MANY SIGNIFICANT TRENDS CAN CURRENTLY BE OBSERVED A Since the 1990s, the efforts of international development cooperation have focused on achiev-

ing the Millennium Development Goals established as a result of special UN conferences. The catalogue of goals is being expanded by continuous large-scale UN conferences, their action plans, and by so-called Global Public Goods.



The number of multilateral institutions (organisations, conferences, networks) is steadily increasing, and many have unclear and overlapping mandates. Even though a growing number of institutions are fortunately dedicating themselves to fulfilling their responsibilities effectively, it remains difficult to assess their effectiveness, their efficiency and their relevance on a regular basis and in accordance with objective criteria.



Multilateral initiatives and networks are gaining importance, especially in terms of new responsibilities, opportunities, and threats. By contrast with conventional multilateral institutions, they are more open to actors in civil society and the private sector, as well as those in the scientific and research communities. They are also increasingly including these actors in funding and decision-making processes.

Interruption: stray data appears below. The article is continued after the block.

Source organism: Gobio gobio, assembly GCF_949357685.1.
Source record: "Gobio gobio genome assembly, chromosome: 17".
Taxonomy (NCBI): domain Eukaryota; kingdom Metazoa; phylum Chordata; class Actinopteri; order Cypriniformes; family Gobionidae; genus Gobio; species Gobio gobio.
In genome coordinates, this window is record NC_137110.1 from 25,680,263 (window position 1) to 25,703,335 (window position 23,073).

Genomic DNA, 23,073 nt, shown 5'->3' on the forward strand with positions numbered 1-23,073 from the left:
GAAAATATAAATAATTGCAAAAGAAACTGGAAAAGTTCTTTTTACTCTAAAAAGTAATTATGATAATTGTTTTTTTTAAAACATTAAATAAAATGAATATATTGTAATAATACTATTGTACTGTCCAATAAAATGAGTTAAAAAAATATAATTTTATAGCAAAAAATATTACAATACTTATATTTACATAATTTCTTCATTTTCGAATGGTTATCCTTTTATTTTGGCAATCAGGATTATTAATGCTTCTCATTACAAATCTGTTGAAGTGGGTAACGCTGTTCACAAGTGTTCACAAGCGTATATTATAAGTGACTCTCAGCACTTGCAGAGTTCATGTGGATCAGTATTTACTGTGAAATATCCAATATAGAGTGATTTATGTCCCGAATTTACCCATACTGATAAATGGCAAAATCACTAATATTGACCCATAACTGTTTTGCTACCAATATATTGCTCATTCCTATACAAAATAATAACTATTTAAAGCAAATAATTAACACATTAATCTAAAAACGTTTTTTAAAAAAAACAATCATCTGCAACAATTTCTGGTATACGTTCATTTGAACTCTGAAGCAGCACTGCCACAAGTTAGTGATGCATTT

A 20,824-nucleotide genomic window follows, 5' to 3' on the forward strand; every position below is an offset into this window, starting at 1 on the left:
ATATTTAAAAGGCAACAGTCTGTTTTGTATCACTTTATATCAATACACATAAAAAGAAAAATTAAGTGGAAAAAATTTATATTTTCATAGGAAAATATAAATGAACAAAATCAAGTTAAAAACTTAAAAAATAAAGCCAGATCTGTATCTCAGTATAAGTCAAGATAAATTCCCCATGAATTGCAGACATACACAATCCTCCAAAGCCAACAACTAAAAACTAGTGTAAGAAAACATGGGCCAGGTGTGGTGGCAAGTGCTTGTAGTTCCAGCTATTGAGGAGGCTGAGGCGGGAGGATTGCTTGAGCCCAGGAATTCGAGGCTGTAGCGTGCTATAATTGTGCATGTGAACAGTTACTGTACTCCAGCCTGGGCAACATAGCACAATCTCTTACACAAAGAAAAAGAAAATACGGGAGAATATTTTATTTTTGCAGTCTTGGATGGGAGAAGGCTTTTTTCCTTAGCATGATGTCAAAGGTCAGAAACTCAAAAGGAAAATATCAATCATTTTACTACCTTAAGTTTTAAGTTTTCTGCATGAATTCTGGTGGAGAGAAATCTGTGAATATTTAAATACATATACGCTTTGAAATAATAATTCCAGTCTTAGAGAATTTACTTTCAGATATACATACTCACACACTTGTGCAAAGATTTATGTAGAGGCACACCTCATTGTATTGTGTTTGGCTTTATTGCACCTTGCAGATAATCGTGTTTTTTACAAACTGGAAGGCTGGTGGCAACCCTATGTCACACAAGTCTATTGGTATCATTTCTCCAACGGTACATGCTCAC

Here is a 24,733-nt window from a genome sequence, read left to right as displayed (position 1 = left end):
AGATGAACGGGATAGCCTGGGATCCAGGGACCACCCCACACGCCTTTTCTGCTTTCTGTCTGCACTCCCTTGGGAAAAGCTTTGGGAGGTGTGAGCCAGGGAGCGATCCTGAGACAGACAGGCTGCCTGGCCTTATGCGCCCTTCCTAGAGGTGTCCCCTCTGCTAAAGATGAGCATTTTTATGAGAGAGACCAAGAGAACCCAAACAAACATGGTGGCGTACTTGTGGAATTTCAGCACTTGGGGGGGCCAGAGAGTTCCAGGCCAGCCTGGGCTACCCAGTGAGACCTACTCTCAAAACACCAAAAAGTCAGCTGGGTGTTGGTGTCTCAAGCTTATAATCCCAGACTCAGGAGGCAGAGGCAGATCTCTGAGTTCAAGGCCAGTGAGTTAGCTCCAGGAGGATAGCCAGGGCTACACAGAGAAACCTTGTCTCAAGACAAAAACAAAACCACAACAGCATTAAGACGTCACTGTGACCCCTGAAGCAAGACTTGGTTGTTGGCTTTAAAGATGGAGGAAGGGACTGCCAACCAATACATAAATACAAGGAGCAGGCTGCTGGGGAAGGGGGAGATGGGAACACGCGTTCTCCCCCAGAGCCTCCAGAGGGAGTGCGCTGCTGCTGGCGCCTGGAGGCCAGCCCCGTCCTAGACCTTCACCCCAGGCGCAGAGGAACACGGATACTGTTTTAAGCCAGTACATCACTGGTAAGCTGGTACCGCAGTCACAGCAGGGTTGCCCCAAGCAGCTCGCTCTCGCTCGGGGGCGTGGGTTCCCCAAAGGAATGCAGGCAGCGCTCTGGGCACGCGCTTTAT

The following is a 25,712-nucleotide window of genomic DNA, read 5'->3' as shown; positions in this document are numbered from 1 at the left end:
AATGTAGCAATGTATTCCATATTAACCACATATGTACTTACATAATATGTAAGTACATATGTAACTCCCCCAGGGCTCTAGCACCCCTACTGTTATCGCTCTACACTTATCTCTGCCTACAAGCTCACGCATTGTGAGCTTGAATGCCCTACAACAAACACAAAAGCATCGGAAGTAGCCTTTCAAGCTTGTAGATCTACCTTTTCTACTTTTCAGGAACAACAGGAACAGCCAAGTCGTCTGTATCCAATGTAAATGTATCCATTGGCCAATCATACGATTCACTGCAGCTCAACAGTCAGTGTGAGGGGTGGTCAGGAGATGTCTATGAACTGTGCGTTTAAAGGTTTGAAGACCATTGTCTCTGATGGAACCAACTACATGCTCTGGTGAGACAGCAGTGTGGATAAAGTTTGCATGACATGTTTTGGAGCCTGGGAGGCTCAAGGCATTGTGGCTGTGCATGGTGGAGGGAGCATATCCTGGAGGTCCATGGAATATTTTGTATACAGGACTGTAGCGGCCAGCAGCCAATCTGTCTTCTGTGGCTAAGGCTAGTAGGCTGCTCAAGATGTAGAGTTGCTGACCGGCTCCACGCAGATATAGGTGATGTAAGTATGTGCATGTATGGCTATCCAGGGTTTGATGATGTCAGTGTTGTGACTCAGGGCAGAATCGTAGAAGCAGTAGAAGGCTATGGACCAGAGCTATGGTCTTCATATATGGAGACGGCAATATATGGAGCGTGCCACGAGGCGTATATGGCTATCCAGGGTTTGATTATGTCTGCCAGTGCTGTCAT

The private sector and civil society participate in different ways and for different reasons in the establishment of development goals and in the furnishing of Global Public Goods. They are mobilising growing numbers of people and resources for this purpose.


Initial experience has been gained with new instruments of development coordination that give greater responsibility to partner countries.


Individual donor countries are increasingly influencing the programmes and policies of multilateral institutions through contributions earmarked for specific goals. This is leading to the multi-bilateralisation of aid. If multilateral institutions are simultaneously weakened, this trend could undermine the multilateral system.


The USA and the G-8 are increasingly putting their own interests at the centre of their global political activities. Their growing influence also affects the multilateral agenda.


Given the new dimensions of violent conflicts, it is clearly urgent to use all available means – especially multilateral cooperation – to alleviate the causes and triggering mechanisms of these conflicts, and to promote intercultural communication.